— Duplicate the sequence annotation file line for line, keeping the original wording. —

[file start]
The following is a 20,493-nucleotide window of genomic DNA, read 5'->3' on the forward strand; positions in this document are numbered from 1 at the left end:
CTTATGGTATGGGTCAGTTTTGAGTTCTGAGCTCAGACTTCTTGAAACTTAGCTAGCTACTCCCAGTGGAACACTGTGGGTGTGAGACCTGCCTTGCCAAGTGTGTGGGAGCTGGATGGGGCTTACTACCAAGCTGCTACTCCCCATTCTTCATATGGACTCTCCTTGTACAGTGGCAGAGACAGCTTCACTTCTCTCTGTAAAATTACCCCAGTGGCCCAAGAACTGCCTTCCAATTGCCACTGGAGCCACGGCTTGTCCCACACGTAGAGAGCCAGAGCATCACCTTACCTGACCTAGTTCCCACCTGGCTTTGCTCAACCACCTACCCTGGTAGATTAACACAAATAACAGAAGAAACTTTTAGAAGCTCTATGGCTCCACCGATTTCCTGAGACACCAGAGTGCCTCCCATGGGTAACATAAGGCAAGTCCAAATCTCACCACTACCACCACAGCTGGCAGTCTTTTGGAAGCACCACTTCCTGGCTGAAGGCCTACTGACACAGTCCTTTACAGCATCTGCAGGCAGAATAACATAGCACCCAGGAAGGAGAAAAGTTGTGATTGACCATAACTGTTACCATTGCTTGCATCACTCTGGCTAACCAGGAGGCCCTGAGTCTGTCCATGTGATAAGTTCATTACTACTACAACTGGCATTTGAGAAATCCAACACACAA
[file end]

The following is a 20,493-nucleotide window of genomic DNA, read 5'->3' on the forward strand; positions in this document are numbered from 1 at the left end:
CTTATGGTATGGGTCAGTTTTGAGTTCTGAGCTCAGACTTCTTGAAACTTAGCTAGCTACTCCCAGTGGAACACTGTGGGTGTGAGACCTGCCTTGCCAAGTGTGTGGGAGCTGGATGGGGCTTACTACCAAGCTGCTACTCCCCATTCTTCATATGGACTCTCCTTGTACAGTGGCAGAGACAGCTTCACTTCTCTCTGTAAAATTACCCCAGTGGCCCAAGAACTGCCTTCCAATTGCCACTGGAGCCACGGCTTGTCCCACACGTAGAGAGCCAGAGCATCACCTTACCTGACCTAGTTCCCACCTGGCTTTGCTCAACCACCTACCCTGGTAGATTAACACAAATAACAGAAGAAACTTTTAGAAGCTCTATGGCTCCACCGATTTCCTGAGACACCAGAGTGCCTCCCATGGGTAACATAAGGCAAGTCCAAATCTCACCACTACCACCACAGCTGGCAGTCTTTTGGAAGCACCACTTCCTGGCTGAAGGCCTACTGACACAGTCCTTTACAGCATCTGCAGGCAGAATAACATAGCACCCAGGAAGGAGAAAAGTTGTGATTGACCATAACTGTTACCATTGCTTGCATCACTCTGGCTAACCAGGAGGCCCTGAGTCTGTCCATGTGATAAGTTCATTACTACTACAACTGGCATTTGAGAAATCCAACACACAA